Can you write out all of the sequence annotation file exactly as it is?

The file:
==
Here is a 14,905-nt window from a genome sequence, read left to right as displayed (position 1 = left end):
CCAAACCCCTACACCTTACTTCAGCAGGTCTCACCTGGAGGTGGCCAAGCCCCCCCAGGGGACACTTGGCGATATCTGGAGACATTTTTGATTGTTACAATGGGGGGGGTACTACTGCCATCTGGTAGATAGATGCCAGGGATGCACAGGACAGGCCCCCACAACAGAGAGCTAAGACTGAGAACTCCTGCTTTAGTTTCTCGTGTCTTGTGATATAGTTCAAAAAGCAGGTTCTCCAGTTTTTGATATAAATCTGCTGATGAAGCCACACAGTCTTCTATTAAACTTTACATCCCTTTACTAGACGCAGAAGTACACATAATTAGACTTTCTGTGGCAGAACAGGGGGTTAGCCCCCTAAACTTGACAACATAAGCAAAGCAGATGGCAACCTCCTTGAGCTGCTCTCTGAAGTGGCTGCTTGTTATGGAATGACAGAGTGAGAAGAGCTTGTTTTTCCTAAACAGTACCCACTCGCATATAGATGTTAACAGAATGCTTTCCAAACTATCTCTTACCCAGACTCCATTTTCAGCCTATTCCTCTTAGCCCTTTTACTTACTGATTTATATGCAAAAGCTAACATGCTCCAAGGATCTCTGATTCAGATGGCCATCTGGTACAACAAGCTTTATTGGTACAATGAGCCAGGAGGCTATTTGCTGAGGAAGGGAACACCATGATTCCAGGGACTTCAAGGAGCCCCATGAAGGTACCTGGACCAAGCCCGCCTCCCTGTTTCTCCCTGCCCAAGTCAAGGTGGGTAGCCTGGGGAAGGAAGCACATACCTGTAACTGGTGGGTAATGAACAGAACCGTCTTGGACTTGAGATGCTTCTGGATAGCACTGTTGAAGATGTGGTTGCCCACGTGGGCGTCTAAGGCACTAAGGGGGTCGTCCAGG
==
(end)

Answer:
Here is a 14,905-nt window from a genome sequence, read left to right as displayed (position 1 = left end):
CCAAACCCCTACACCTTACTTCAGCAGGTCTCACCTGGAGGTGGCCAAGCCCCCCCAGGGGACACTTGGCGATATCTGGAGACATTTTTGATTGTTACAATGGGGGGGGTACTACTGCCATCTGGTAGATAGATGCCAGGGATGCACAGGACAGGCCCCCACAACAGAGAGCTAAGACTGAGAACTCCTGCTTTAGTTTCTCGTGTCTTGTGATATAGTTCAAAAAGCAGGTTCTCCAGTTTTTGATATAAATCTGCTGATGAAGCCACACAGTCTTCTATTAAACTTTACATCCCTTTACTAGACGCAGAAGTACACATAATTAGACTTTCTGTGGCAGAACAGGGGGTTAGCCCCCTAAACTTGACAACATAAGCAAAGCAGATGGCAACCTCCTTGAGCTGCTCTCTGAAGTGGCTGCTTGTTATGGAATGACAGAGTGAGAAGAGCTTGTTTTTCCTAAACAGTACCCACTCGCATATAGATGTTAACAGAATGCTTTCCAAACTATCTCTTACCCAGACTCCATTTTCAGCCTATTCCTCTTAGCCCTTTTACTTACTGATTTATATGCAAAAGCTAACATGCTCCAAGGATCTCTGATTCAGATGGCCATCTGGTACAACAAGCTTTATTGGTACAATGAGCCAGGAGGCTATTTGCTGAGGAAGGGAACACCATGATTCCAGGGACTTCAAGGAGCCCCATGAAGGTACCTGGACCAAGCCCGCCTCCCTGTTTCTCCCTGCCCAAGTCAAGGTGGGTAGCCTGGGGAAGGAAGCACATACCTGTAACTGGTGGGTAATGAACAGAACCGTCTTGGACTTGAGATGCTTCTGGATAGCACTGTTGAAGATGTGGTTGCCCACGTGGGCGTCTAAGGCACTAAGGGGGTCGTCCAGG